Cora has gone to the angelic throng;
Seraphs her name, with the harp and the voice,

Have added, to sweeten their wonderful song.

To that fair choir does my bright one belong, Enjoying for ever the home of her choice.

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All hail! thou beauteous season, hail!

Our human hearts o'erflow,
For well do Spring's glad smiles avail

To banish dreams of woe.
The morning breaks, the forests ring,

The bleating lambs reply;
All hail! thou coy young virgin, Spring,
That bidd'st dark winter fly.


The daughter, Miss Sophia Lyon Phelps, was endowed with musical, intellectual and personal attractions. She died in 1871, in her twenty-third year. A memorial pamphlet, by her parents, includes a touching poem from her father's pen. Three sons, Rev. Dryden W. Phelps, Rev. Arthur S. Phelps and Mr. William L. Phelps are living. Each inherits literary talents.

The residence of Dr. Phelps is in New Haven, Conn. His poetry is characterized by deep poetic conception and religious feeling. Among a number of this author's widely known hymns “Something for Thee" has been most used in collections, in this and in foreign countries. Dr. Phelps' latest publication, “Songs for all Seasons," was issued in 1891.

J. M. R.

In love my soul would bow,
My heart fulfill its vow,
Some offering bring Thee now,

Something for Thee.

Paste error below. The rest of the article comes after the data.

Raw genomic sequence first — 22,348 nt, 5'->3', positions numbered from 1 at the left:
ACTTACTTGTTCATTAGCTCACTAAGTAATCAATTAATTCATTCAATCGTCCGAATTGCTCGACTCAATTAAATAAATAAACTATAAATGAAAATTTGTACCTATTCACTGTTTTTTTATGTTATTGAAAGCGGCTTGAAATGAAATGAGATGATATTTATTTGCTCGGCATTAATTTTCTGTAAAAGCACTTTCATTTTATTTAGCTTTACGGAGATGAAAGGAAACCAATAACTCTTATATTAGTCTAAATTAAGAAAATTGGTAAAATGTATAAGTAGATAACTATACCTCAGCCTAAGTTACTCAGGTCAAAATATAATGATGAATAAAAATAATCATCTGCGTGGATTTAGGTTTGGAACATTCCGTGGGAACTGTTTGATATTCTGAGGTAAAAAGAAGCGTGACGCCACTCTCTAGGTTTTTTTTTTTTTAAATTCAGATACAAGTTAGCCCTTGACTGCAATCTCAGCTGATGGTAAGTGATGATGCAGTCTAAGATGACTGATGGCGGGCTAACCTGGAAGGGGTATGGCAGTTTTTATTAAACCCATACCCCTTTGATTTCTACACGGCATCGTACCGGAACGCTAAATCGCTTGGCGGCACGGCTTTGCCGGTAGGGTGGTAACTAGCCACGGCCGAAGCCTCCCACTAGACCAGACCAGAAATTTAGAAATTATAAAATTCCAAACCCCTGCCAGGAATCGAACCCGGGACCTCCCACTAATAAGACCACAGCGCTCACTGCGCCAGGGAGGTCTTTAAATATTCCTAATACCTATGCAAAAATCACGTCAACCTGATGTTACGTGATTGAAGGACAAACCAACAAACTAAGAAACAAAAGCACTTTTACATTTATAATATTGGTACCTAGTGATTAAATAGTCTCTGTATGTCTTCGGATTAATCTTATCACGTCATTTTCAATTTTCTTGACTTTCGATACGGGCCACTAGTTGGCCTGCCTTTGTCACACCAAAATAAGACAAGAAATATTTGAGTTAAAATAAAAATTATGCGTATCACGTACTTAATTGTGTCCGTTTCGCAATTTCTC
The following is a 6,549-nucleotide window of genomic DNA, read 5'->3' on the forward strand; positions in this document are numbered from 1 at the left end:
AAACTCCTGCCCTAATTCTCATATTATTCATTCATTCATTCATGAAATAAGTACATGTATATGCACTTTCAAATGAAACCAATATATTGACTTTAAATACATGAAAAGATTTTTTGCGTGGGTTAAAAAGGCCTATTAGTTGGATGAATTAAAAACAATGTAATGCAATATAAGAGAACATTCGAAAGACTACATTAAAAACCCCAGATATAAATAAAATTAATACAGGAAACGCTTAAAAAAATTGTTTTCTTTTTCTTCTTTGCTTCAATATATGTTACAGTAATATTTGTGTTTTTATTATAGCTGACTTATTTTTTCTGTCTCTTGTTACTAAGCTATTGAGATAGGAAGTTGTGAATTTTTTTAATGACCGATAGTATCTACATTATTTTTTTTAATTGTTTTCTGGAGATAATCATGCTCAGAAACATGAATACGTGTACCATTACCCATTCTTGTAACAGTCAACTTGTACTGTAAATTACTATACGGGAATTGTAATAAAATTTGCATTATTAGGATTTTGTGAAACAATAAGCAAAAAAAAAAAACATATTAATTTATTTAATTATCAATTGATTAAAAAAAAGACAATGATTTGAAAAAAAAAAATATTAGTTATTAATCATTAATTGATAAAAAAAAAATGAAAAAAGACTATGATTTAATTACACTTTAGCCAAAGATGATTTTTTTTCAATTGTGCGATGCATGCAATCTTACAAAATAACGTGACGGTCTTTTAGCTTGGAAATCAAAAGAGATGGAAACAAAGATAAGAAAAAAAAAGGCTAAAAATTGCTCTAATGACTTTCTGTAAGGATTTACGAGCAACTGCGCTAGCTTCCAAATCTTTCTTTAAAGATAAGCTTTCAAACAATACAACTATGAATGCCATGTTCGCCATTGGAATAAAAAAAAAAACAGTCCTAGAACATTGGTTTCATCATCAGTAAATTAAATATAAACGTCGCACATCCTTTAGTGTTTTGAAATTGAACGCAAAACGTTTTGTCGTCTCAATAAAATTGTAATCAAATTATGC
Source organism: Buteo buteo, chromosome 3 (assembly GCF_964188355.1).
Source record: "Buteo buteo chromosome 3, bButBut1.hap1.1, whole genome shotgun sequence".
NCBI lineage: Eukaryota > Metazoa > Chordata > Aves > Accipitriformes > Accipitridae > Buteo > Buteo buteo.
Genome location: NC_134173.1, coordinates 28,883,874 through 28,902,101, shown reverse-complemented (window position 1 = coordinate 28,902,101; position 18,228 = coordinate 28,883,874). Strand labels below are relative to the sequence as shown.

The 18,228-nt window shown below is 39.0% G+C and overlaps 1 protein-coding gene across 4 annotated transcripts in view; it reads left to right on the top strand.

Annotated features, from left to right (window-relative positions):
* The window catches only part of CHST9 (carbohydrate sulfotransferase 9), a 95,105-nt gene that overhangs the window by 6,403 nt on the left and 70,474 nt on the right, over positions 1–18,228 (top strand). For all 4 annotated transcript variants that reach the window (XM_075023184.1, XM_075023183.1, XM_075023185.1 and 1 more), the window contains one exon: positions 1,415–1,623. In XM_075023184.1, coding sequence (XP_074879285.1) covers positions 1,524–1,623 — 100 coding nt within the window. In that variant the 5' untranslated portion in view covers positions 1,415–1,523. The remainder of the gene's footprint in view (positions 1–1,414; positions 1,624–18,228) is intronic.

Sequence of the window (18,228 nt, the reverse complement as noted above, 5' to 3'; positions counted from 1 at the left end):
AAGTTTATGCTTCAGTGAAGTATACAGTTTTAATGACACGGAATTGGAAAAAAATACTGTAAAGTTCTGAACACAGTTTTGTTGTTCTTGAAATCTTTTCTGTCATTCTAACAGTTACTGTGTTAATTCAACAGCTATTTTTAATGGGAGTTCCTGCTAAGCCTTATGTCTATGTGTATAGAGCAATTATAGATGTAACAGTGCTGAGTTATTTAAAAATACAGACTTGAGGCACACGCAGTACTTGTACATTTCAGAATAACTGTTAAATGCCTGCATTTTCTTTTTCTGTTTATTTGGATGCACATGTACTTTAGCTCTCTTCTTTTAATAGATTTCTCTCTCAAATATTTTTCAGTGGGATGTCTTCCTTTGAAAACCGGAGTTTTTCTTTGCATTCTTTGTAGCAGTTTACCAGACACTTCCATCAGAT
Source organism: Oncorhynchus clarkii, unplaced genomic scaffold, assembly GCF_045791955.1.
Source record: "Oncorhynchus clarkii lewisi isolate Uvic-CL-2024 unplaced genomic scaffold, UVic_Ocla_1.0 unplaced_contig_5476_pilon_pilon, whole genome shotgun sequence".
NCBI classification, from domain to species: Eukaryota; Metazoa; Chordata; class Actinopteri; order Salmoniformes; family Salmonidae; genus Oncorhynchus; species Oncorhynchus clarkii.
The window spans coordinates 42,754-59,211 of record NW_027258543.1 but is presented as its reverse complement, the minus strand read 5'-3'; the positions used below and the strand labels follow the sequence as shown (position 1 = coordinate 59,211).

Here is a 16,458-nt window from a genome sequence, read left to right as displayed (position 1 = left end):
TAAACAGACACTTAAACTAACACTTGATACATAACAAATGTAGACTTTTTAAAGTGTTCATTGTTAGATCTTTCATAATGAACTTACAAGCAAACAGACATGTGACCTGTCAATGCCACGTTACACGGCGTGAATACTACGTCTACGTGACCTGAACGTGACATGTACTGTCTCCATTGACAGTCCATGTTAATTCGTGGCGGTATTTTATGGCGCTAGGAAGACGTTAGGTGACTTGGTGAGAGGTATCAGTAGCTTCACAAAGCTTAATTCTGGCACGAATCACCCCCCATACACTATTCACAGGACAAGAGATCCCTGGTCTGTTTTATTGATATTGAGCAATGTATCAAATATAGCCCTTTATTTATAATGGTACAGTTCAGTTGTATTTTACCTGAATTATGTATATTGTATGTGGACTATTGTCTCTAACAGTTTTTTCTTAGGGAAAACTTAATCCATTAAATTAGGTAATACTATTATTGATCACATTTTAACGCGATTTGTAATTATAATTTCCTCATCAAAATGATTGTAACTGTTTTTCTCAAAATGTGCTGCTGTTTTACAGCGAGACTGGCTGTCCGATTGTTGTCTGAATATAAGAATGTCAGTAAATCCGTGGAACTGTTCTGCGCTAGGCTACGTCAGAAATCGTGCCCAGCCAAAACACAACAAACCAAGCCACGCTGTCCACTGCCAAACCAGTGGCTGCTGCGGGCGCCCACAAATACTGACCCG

O'er the blest mercy-seat

Pleading for me,
Upward in faith I look,

Jesus, to Thee.
Help me thy cross to bear,
Thy wondrous love declare,
Some song to raise, or prayer,

Something for thee.
Give me a faithful heart-

Likeness to Thee, That each departing day

Henceforth may see Some work of love begun, Some deed of kindness done, Some wanderer sought and won,

Something for thee. All that I am and have,

Thy gifts so free,
Ever, in joy or grief,

My Lord, for Thee;
And when thy face I see,
My ransomed soul shall be,
Through all eternity,

Something for Thee.


While I stand on one of her seven hills,

Gray old Rome is under my eye, And a glorious scene my spirit thrills,

As I gaze on the western sky.

There are gorgeous clouds of vermillion hue,

And splendors untold beside,
That rise and spread on the arching blue,

O'er the whole horizon wide.

'Tis the setting sun in his brilliant dyes,

And what matchless tints are given! They seem like the light of celestial skies

O'er the jasper walls of heaven.


How softly on groves of cypress and pine,

Domes, turrets and temples old,
The blending glories linger and shine,

And bathe St. Peter's in gold.

Upon Alban slope and Sabine crown

The purpling sunbeams play, And they drop on the winding Tiber down

Like glimmerings of upper day.

Fear not, Abraham, saith the Lord,
I'm thy shield and great reward;
I will bless thee now and ever,
Naught from thee my love shall sever.
Promises that I have made,
All the words my mouth hath said,
I'll fulfill them to the letter,
Than thy fears thy God is better.
I from Ur, with guiding hand,
Brought thee to this chosen land;
I have seen thy faith's true merit,
Thou this country shall inherit.

Beyond this brief and enchanting sight,

I look toward the sky divine, O City of Light, in a splendor more bright,

For ever thy glories shine.

Would'st thou have a certain sign That the blessing shall be thine ? Canst thou count the stars of heaven? So shall seed to thee be given.


SAVIOR, thy dying love,

Thou gavest me, Nor should I aught withhold,

Dear Lord, from Thee.

From a land of trials sore,
After bondage years are o'er,
They shall here repeat the story
Of their triumph and my glory.


Abraham then his Lord believed,
And the great reward received.
So may all the souls that love him